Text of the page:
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(Some dishes are so tied to tradition that it wouldn’t be the holiday without them.)

3 Tbs Olive Oil – to coat bottom of large pot

1 Large Onion – roughly chopped

1 Medium Carrot – finely chopped

1 Celery Stalk – finely chopped

1 Bay Leaf

1 Large Lobster or 2 Chicken Lobsters – cut in pieces and shells cracked

½ Cup Sauterne

2 Cups Stock – ½ Chicken, ½ Beef

3 – 4 tbs Tomato Paste

1 Lb Hearty White Fish – your favorite

½ Cup Sauterne

10 Sprigs Fresh Parsley – leaves only

2 tsp Bell’s Seasoning

1 Dozen Little Neck Clams – scrubbed and rinsed

1 Can Oysters – drained through a cheesecloth or strainer

18 – 20 Medium Shrimp – peeled and deveined

1 Lb Squid – optional

1 Can (29 Oz) Scungilli – drained

Heat olive oil in a large pot. Sauté the onion slowly until caramelized. Add carrots and celery and cook until starting to brown. Add the bay leaf and stir well. Add the lobster pieces, cook just until shells are red and remove to add again later. Add Sauterne and cook down for a few minutes. Add stock and tomato paste. (I’m sure when my Little Nonna prepared this for Christmas Eve, fish stock was used.) Stir well and simmer, just until paste has dissolved. At this point you can put on hold until about 15 minutes before you are ready to serve. Best to do this early in the day. 


Parsley, Garlic, Bell’s Seasoning, Sauterne, Fish

Angel Hair Pasta – amount depends on number of people serving

If the stock has cooled, reheat slowly before continuing. Chop parsley with garlic and add to stock. Add Bell’s Seasoning, stir and simmer for a few minutes. Add cut lobster and any juices that accumulated while it rested. Add clams and cook just until clams open, discarding any that do not. Add remainder of the fish and cook just until the white fish is cooked through. Taste for salt and pepper and add more Sauterne, if desired. (Optionally you can use Madeira.) Cook pasta, al dente. Drain, pour into a large bowl, add fish broth. Place fish in a large bowl to pass. Serve the pasta in bowls and top with some of the fish. You know I am going to say, “ Pass the cheese”, too.

Note:  This is one of those meals that is so tied to tradition that it wouldn’t be a holiday without it. For as long as I can remember, my Dad prepared this for our Christmas Eve dinner. He started it early in the day and the aroma was intoxicating and made dinner difficult to wait for, as if waiting for Christmas wasn’t already hard enough for a child. Fortunately, my Dad passed the recipe down to Charlie and this has always been our much anticipated Christmas Eve dinner. I believe it is everyone’s favorite dinner for many reasons. While it is cooking, the aroma is intoxicating and the memories it brings back to me are a real Christmas present.

In Italy, Christmas is anticipated with much excitement but not just for the gifts. It’s all about family and food and traditions and church service. Christmas Eve marks the Feast of Seven Fishes or La Virgilia, a celebration in which the entire meal is meatless. With so many courses there is plenty of room for variety. Tradition holds that 7 corresponds to the seven sacraments or the last seven days of Advent.  Some households favor 9 courses because 9 is a multiple of the Holy Trinity.  And then there are some who go all out for 12 for the 12 Apostles.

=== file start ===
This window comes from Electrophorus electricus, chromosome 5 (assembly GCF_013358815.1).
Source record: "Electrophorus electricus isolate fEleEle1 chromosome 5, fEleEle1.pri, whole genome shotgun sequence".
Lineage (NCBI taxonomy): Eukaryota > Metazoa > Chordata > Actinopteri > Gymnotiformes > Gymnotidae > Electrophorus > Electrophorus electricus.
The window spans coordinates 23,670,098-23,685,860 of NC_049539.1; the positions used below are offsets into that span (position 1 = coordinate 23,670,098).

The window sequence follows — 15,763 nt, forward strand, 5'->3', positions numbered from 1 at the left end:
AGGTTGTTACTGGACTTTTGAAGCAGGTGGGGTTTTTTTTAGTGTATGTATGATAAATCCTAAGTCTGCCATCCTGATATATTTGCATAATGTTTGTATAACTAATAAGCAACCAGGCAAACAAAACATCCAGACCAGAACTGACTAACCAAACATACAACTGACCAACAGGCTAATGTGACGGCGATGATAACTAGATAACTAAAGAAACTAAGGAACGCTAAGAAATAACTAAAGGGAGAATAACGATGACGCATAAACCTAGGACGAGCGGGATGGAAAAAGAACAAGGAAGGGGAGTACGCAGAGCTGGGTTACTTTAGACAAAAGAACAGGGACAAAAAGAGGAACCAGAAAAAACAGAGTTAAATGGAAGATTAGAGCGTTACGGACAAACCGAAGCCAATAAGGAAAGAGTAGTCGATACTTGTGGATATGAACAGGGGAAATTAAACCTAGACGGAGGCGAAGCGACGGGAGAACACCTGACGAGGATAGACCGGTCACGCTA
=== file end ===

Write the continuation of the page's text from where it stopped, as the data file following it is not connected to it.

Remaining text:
But no matter how many courses or for what reasons, fish is still the central focus in many houses on Christmas Eve.

Buon Natale 





(A Christmas Eve Specialty)

2 Lbs Salted Cod

2 Cups Jarred Sweet Peppers – roughly chopped

1 Cup Kalamata Olives – pitted and roughly chopped

1 Cup Parsley – roughly chopped

2 Celery Ribs – thinly sliced

¾ Cup Extra Virgin Olive Oil

6 Tbs Capers – rinsed and roughly chopped

Freshly Ground Black Pepper

½ tsp Red Pepper Flakes – or to taste

4 Garlic Cloves – finely chopped

Juice of 2 Lemons

Kosher Salt – to taste

1 Medium Head Escarole – cored and leaves separated

Place cod in a 2-quart saucepan and cover with cold water by 2-inches and boil for about 20 minutes. Drain and return to the saucepan repeating this process twice. Drain and cut into 1-inch chunks and transfer to a bowl. Toss with the peppers, olives, parsley, oil, capers, black pepper, red pepper flakes, garlic, celery and lemon juice and stir. Taste for salt and stir again. Cover and chill for about 2 hours. Arrange escarole leaves on a serving plate and top with the cold cod salad. Alternately, buy frozen baccala fillets and eliminate all the soaking. Just rinse once and proceed

Note: Traditionally, the baccala or salt cod was prepared from dried salt cod. It would be sold in large dried flats that had to be submerged in water for days, changing the water several times a day. Then, the still smelly fish, had to be cleaned and the bones removed. Before the task was turned over to my Dad, this was the job of my Little Nonna, who soaked the fish in the cellar laundry tub. She would go down faithfully to change the water, but the odor still permeated throughout the house.




(Torta Vigilia di Natale)


½ CUP BUTTER- salted


1 EGG – lightly beaten

¼ CUP WALNUTS – chopped


¼ CUP PECANS – chopped




Simmer all together, the raisins or currants and the nuts in the water for about 5 minutes and then let cool

(I like to add a tiny pinch of salt to the water and a pinch of sugar). Cream the butter and sugar until light and fluffy, add the egg and beat in until just combined. Add the flavorings and stir in.  Sift baking powder and flour together and add to the creamed mixture.  Beat until well blended.  Add the cooled fruits and a bit of the liquid and stir well.  Pour into a greased 8-inc pan and bake for 25 minutes.  Cool, remove from the pan and cut into squares.




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